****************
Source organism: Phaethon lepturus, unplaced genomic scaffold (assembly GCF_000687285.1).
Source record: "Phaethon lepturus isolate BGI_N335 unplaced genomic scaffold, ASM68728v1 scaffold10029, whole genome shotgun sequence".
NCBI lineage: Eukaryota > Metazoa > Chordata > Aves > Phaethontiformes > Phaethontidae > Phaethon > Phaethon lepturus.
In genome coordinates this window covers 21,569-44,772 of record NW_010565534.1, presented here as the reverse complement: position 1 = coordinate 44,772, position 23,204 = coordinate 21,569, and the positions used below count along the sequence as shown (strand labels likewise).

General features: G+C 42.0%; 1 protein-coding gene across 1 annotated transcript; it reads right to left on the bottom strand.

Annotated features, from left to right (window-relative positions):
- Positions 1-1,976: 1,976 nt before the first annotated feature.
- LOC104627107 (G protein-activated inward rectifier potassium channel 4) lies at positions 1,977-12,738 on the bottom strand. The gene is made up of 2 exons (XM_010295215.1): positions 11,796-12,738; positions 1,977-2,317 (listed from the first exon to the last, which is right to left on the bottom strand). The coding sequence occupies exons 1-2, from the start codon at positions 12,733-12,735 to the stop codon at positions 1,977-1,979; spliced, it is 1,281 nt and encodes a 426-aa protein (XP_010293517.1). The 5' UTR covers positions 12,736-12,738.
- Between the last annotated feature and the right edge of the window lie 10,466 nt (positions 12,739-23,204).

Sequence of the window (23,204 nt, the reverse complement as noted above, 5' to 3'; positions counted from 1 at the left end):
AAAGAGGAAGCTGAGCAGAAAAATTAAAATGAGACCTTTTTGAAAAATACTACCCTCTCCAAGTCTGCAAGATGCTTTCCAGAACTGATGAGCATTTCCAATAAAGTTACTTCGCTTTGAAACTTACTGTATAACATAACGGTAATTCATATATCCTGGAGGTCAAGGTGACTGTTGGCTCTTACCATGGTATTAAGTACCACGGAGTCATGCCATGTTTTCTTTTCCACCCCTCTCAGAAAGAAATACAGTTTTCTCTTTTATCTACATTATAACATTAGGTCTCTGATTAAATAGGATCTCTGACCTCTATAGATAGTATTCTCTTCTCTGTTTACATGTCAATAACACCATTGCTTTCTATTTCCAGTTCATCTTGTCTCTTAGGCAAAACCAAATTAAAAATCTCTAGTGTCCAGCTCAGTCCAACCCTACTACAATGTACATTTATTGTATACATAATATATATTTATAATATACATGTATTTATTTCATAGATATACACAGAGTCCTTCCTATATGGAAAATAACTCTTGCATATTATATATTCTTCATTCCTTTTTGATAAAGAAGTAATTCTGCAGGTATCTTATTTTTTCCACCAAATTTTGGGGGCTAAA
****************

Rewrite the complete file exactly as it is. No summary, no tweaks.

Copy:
Source organism: Phaethon lepturus, unplaced genomic scaffold (assembly GCF_000687285.1).
Source record: "Phaethon lepturus isolate BGI_N335 unplaced genomic scaffold, ASM68728v1 scaffold10029, whole genome shotgun sequence".
NCBI lineage: Eukaryota > Metazoa > Chordata > Aves > Phaethontiformes > Phaethontidae > Phaethon > Phaethon lepturus.
In genome coordinates this window covers 21,569-44,772 of record NW_010565534.1, presented here as the reverse complement: position 1 = coordinate 44,772, position 23,204 = coordinate 21,569, and the positions used below count along the sequence as shown (strand labels likewise).

General features: G+C 42.0%; 1 protein-coding gene across 1 annotated transcript; it reads right to left on the bottom strand.

Annotated features, from left to right (window-relative positions):
- Positions 1-1,976: 1,976 nt before the first annotated feature.
- LOC104627107 (G protein-activated inward rectifier potassium channel 4) lies at positions 1,977-12,738 on the bottom strand. The gene is made up of 2 exons (XM_010295215.1): positions 11,796-12,738; positions 1,977-2,317 (listed from the first exon to the last, which is right to left on the bottom strand). The coding sequence occupies exons 1-2, from the start codon at positions 12,733-12,735 to the stop codon at positions 1,977-1,979; spliced, it is 1,281 nt and encodes a 426-aa protein (XP_010293517.1). The 5' UTR covers positions 12,736-12,738.
- Between the last annotated feature and the right edge of the window lie 10,466 nt (positions 12,739-23,204).

Sequence of the window (23,204 nt, the reverse complement as noted above, 5' to 3'; positions counted from 1 at the left end):
AAAGAGGAAGCTGAGCAGAAAAATTAAAATGAGACCTTTTTGAAAAATACTACCCTCTCCAAGTCTGCAAGATGCTTTCCAGAACTGATGAGCATTTCCAATAAAGTTACTTCGCTTTGAAACTTACTGTATAACATAACGGTAATTCATATATCCTGGAGGTCAAGGTGACTGTTGGCTCTTACCATGGTATTAAGTACCACGGAGTCATGCCATGTTTTCTTTTCCACCCCTCTCAGAAAGAAATACAGTTTTCTCTTTTATCTACATTATAACATTAGGTCTCTGATTAAATAGGATCTCTGACCTCTATAGATAGTATTCTCTTCTCTGTTTACATGTCAATAACACCATTGCTTTCTATTTCCAGTTCATCTTGTCTCTTAGGCAAAACCAAATTAAAAATCTCTAGTGTCCAGCTCAGTCCAACCCTACTACAATGTACATTTATTGTATACATAATATATATTTATAATATACATGTATTTATTTCATAGATATACACAGAGTCCTTCCTATATGGAAAATAACTCTTGCATATTATATATTCTTCATTCCTTTTTGATAAAGAAGTAATTCTGCAGGTATCTTATTTTTTCCACCAAATTTTGGGGGCTAAA